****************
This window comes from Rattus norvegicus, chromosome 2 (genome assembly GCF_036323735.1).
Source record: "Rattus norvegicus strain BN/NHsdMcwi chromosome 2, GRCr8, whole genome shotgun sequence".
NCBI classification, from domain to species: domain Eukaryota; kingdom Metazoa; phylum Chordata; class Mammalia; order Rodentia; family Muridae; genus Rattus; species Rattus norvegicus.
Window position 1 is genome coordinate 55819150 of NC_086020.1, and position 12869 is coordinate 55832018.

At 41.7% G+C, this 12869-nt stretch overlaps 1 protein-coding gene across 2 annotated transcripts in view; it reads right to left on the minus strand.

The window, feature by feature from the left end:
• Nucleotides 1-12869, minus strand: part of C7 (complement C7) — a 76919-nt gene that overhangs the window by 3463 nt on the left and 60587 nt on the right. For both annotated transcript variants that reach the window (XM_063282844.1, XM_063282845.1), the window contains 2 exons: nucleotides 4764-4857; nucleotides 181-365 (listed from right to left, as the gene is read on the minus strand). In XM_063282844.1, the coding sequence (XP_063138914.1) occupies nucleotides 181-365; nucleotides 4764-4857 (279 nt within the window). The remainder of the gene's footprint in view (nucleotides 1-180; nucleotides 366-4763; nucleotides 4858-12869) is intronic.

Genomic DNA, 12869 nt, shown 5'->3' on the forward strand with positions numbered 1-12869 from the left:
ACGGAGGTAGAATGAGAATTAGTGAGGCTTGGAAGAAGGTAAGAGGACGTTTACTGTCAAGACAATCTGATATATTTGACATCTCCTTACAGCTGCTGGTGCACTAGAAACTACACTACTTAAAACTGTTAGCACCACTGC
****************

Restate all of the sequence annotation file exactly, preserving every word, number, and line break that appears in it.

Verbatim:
This window comes from Rattus norvegicus, chromosome 2 (genome assembly GCF_036323735.1).
Source record: "Rattus norvegicus strain BN/NHsdMcwi chromosome 2, GRCr8, whole genome shotgun sequence".
NCBI classification, from domain to species: domain Eukaryota; kingdom Metazoa; phylum Chordata; class Mammalia; order Rodentia; family Muridae; genus Rattus; species Rattus norvegicus.
Window position 1 is genome coordinate 55819150 of NC_086020.1, and position 12869 is coordinate 55832018.

At 41.7% G+C, this 12869-nt stretch overlaps 1 protein-coding gene across 2 annotated transcripts in view; it reads right to left on the minus strand.

The window, feature by feature from the left end:
• Nucleotides 1-12869, minus strand: part of C7 (complement C7) — a 76919-nt gene that overhangs the window by 3463 nt on the left and 60587 nt on the right. For both annotated transcript variants that reach the window (XM_063282844.1, XM_063282845.1), the window contains 2 exons: nucleotides 4764-4857; nucleotides 181-365 (listed from right to left, as the gene is read on the minus strand). In XM_063282844.1, the coding sequence (XP_063138914.1) occupies nucleotides 181-365; nucleotides 4764-4857 (279 nt within the window). The remainder of the gene's footprint in view (nucleotides 1-180; nucleotides 366-4763; nucleotides 4858-12869) is intronic.

Genomic DNA, 12869 nt, shown 5'->3' on the forward strand with positions numbered 1-12869 from the left:
ACGGAGGTAGAATGAGAATTAGTGAGGCTTGGAAGAAGGTAAGAGGACGTTTACTGTCAAGACAATCTGATATATTTGACATCTCCTTACAGCTGCTGGTGCACTAGAAACTACACTACTTAAAACTGTTAGCACCACTGC